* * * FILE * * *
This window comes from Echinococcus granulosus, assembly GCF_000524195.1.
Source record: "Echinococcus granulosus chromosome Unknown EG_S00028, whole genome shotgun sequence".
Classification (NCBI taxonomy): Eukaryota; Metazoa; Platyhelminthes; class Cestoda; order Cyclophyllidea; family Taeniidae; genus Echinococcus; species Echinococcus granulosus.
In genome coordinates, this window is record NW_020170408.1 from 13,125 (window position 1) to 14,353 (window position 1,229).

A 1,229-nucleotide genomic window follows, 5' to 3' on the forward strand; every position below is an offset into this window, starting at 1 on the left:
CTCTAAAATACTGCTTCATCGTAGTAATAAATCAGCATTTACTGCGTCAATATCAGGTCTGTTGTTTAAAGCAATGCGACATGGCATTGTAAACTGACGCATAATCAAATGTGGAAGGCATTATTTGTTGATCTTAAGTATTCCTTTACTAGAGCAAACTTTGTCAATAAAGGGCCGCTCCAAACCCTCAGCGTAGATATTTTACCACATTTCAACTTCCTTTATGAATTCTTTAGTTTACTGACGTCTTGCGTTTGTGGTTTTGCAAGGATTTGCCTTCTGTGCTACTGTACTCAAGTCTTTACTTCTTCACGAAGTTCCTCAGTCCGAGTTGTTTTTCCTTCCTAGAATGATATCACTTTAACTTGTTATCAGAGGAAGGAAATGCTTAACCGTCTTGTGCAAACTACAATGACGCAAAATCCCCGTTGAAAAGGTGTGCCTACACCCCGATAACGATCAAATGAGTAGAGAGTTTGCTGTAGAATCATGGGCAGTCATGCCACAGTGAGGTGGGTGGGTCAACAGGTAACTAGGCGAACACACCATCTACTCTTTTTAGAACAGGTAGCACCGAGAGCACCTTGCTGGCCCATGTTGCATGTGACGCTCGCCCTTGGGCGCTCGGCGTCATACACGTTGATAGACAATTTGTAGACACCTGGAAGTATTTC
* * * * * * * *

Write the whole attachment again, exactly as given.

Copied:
This window comes from Echinococcus granulosus, assembly GCF_000524195.1.
Source record: "Echinococcus granulosus chromosome Unknown EG_S00028, whole genome shotgun sequence".
Classification (NCBI taxonomy): Eukaryota; Metazoa; Platyhelminthes; class Cestoda; order Cyclophyllidea; family Taeniidae; genus Echinococcus; species Echinococcus granulosus.
In genome coordinates, this window is record NW_020170408.1 from 13,125 (window position 1) to 14,353 (window position 1,229).

A 1,229-nucleotide genomic window follows, 5' to 3' on the forward strand; every position below is an offset into this window, starting at 1 on the left:
CTCTAAAATACTGCTTCATCGTAGTAATAAATCAGCATTTACTGCGTCAATATCAGGTCTGTTGTTTAAAGCAATGCGACATGGCATTGTAAACTGACGCATAATCAAATGTGGAAGGCATTATTTGTTGATCTTAAGTATTCCTTTACTAGAGCAAACTTTGTCAATAAAGGGCCGCTCCAAACCCTCAGCGTAGATATTTTACCACATTTCAACTTCCTTTATGAATTCTTTAGTTTACTGACGTCTTGCGTTTGTGGTTTTGCAAGGATTTGCCTTCTGTGCTACTGTACTCAAGTCTTTACTTCTTCACGAAGTTCCTCAGTCCGAGTTGTTTTTCCTTCCTAGAATGATATCACTTTAACTTGTTATCAGAGGAAGGAAATGCTTAACCGTCTTGTGCAAACTACAATGACGCAAAATCCCCGTTGAAAAGGTGTGCCTACACCCCGATAACGATCAAATGAGTAGAGAGTTTGCTGTAGAATCATGGGCAGTCATGCCACAGTGAGGTGGGTGGGTCAACAGGTAACTAGGCGAACACACCATCTACTCTTTTTAGAACAGGTAGCACCGAGAGCACCTTGCTGGCCCATGTTGCATGTGACGCTCGCCCTTGGGCGCTCGGCGTCATACACGTTGATAGACAATTTGTAGACACCTGGAAGTATTTC